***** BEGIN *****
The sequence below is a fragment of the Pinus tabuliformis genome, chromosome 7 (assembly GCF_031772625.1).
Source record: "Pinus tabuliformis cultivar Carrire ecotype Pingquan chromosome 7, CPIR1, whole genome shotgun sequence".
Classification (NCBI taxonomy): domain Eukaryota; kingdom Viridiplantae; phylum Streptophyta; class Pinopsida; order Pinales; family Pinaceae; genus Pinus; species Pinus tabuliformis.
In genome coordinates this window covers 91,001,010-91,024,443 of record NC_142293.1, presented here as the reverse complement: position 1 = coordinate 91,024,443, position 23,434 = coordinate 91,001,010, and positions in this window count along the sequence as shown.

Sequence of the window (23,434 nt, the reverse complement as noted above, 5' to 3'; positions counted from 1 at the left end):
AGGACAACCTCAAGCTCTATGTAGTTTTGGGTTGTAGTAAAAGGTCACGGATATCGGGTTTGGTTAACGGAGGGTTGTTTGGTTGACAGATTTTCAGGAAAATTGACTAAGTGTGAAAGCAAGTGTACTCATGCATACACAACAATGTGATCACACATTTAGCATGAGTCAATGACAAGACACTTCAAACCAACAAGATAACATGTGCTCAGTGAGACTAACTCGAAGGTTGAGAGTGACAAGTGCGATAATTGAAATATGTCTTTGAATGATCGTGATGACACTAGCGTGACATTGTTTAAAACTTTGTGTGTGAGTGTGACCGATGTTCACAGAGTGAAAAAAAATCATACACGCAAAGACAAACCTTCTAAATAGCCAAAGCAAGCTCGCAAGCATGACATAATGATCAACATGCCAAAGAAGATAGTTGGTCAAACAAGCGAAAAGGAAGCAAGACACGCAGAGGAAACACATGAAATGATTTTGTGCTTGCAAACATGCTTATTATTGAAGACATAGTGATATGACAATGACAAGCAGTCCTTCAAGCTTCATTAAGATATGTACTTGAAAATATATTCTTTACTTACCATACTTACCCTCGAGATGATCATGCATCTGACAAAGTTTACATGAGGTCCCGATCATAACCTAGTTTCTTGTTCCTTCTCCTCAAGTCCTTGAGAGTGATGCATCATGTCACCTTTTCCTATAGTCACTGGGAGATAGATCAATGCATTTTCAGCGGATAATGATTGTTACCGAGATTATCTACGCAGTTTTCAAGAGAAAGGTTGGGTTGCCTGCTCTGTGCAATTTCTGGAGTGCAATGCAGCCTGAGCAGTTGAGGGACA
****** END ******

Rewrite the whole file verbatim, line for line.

The sequence below is a fragment of the Pinus tabuliformis genome, chromosome 7 (assembly GCF_031772625.1).
Source record: "Pinus tabuliformis cultivar Carrire ecotype Pingquan chromosome 7, CPIR1, whole genome shotgun sequence".
Classification (NCBI taxonomy): domain Eukaryota; kingdom Viridiplantae; phylum Streptophyta; class Pinopsida; order Pinales; family Pinaceae; genus Pinus; species Pinus tabuliformis.
In genome coordinates this window covers 91,001,010-91,024,443 of record NC_142293.1, presented here as the reverse complement: position 1 = coordinate 91,024,443, position 23,434 = coordinate 91,001,010, and positions in this window count along the sequence as shown.

Sequence of the window (23,434 nt, the reverse complement as noted above, 5' to 3'; positions counted from 1 at the left end):
AGGACAACCTCAAGCTCTATGTAGTTTTGGGTTGTAGTAAAAGGTCACGGATATCGGGTTTGGTTAACGGAGGGTTGTTTGGTTGACAGATTTTCAGGAAAATTGACTAAGTGTGAAAGCAAGTGTACTCATGCATACACAACAATGTGATCACACATTTAGCATGAGTCAATGACAAGACACTTCAAACCAACAAGATAACATGTGCTCAGTGAGACTAACTCGAAGGTTGAGAGTGACAAGTGCGATAATTGAAATATGTCTTTGAATGATCGTGATGACACTAGCGTGACATTGTTTAAAACTTTGTGTGTGAGTGTGACCGATGTTCACAGAGTGAAAAAAAATCATACACGCAAAGACAAACCTTCTAAATAGCCAAAGCAAGCTCGCAAGCATGACATAATGATCAACATGCCAAAGAAGATAGTTGGTCAAACAAGCGAAAAGGAAGCAAGACACGCAGAGGAAACACATGAAATGATTTTGTGCTTGCAAACATGCTTATTATTGAAGACATAGTGATATGACAATGACAAGCAGTCCTTCAAGCTTCATTAAGATATGTACTTGAAAATATATTCTTTACTTACCATACTTACCCTCGAGATGATCATGCATCTGACAAAGTTTACATGAGGTCCCGATCATAACCTAGTTTCTTGTTCCTTCTCCTCAAGTCCTTGAGAGTGATGCATCATGTCACCTTTTCCTATAGTCACTGGGAGATAGATCAATGCATTTTCAGCGGATAATGATTGTTACCGAGATTATCTACGCAGTTTTCAAGAGAAAGGTTGGGTTGCCTGCTCTGTGCAATTTCTGGAGTGCAATGCAGCCTGAGCAGTTGAGGGACA